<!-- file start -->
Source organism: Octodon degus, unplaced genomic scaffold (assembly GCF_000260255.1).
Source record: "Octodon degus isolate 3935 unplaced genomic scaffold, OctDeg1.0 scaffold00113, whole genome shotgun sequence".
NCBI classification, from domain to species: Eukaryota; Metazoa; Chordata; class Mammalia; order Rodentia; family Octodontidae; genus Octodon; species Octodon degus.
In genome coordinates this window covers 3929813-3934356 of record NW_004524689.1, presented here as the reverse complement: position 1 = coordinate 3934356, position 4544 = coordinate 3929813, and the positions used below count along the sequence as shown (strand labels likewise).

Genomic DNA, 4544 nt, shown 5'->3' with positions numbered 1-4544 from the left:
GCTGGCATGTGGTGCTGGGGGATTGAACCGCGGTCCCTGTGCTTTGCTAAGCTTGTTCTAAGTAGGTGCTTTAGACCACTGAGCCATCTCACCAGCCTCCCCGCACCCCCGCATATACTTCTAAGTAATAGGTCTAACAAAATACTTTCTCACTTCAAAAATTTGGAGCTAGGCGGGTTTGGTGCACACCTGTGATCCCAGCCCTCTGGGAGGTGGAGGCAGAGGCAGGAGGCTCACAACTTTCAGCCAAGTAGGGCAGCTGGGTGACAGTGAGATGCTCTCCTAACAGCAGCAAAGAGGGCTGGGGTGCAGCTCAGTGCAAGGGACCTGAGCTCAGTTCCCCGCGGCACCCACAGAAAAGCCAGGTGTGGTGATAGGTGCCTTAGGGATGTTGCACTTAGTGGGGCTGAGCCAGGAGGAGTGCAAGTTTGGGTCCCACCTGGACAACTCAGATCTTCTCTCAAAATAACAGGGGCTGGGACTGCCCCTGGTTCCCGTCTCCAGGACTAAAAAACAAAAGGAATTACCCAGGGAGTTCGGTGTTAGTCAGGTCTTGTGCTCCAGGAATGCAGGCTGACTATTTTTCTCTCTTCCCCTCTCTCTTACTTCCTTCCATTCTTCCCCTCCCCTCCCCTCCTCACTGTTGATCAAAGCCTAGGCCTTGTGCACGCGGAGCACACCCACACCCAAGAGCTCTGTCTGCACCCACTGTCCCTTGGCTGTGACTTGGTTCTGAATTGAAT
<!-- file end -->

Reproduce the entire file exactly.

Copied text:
Source organism: Octodon degus, unplaced genomic scaffold (assembly GCF_000260255.1).
Source record: "Octodon degus isolate 3935 unplaced genomic scaffold, OctDeg1.0 scaffold00113, whole genome shotgun sequence".
NCBI classification, from domain to species: Eukaryota; Metazoa; Chordata; class Mammalia; order Rodentia; family Octodontidae; genus Octodon; species Octodon degus.
In genome coordinates this window covers 3929813-3934356 of record NW_004524689.1, presented here as the reverse complement: position 1 = coordinate 3934356, position 4544 = coordinate 3929813, and the positions used below count along the sequence as shown (strand labels likewise).

Genomic DNA, 4544 nt, shown 5'->3' with positions numbered 1-4544 from the left:
GCTGGCATGTGGTGCTGGGGGATTGAACCGCGGTCCCTGTGCTTTGCTAAGCTTGTTCTAAGTAGGTGCTTTAGACCACTGAGCCATCTCACCAGCCTCCCCGCACCCCCGCATATACTTCTAAGTAATAGGTCTAACAAAATACTTTCTCACTTCAAAAATTTGGAGCTAGGCGGGTTTGGTGCACACCTGTGATCCCAGCCCTCTGGGAGGTGGAGGCAGAGGCAGGAGGCTCACAACTTTCAGCCAAGTAGGGCAGCTGGGTGACAGTGAGATGCTCTCCTAACAGCAGCAAAGAGGGCTGGGGTGCAGCTCAGTGCAAGGGACCTGAGCTCAGTTCCCCGCGGCACCCACAGAAAAGCCAGGTGTGGTGATAGGTGCCTTAGGGATGTTGCACTTAGTGGGGCTGAGCCAGGAGGAGTGCAAGTTTGGGTCCCACCTGGACAACTCAGATCTTCTCTCAAAATAACAGGGGCTGGGACTGCCCCTGGTTCCCGTCTCCAGGACTAAAAAACAAAAGGAATTACCCAGGGAGTTCGGTGTTAGTCAGGTCTTGTGCTCCAGGAATGCAGGCTGACTATTTTTCTCTCTTCCCCTCTCTCTTACTTCCTTCCATTCTTCCCCTCCCCTCCCCTCCTCACTGTTGATCAAAGCCTAGGCCTTGTGCACGCGGAGCACACCCACACCCAAGAGCTCTGTCTGCACCCACTGTCCCTTGGCTGTGACTTGGTTCTGAATTGAAT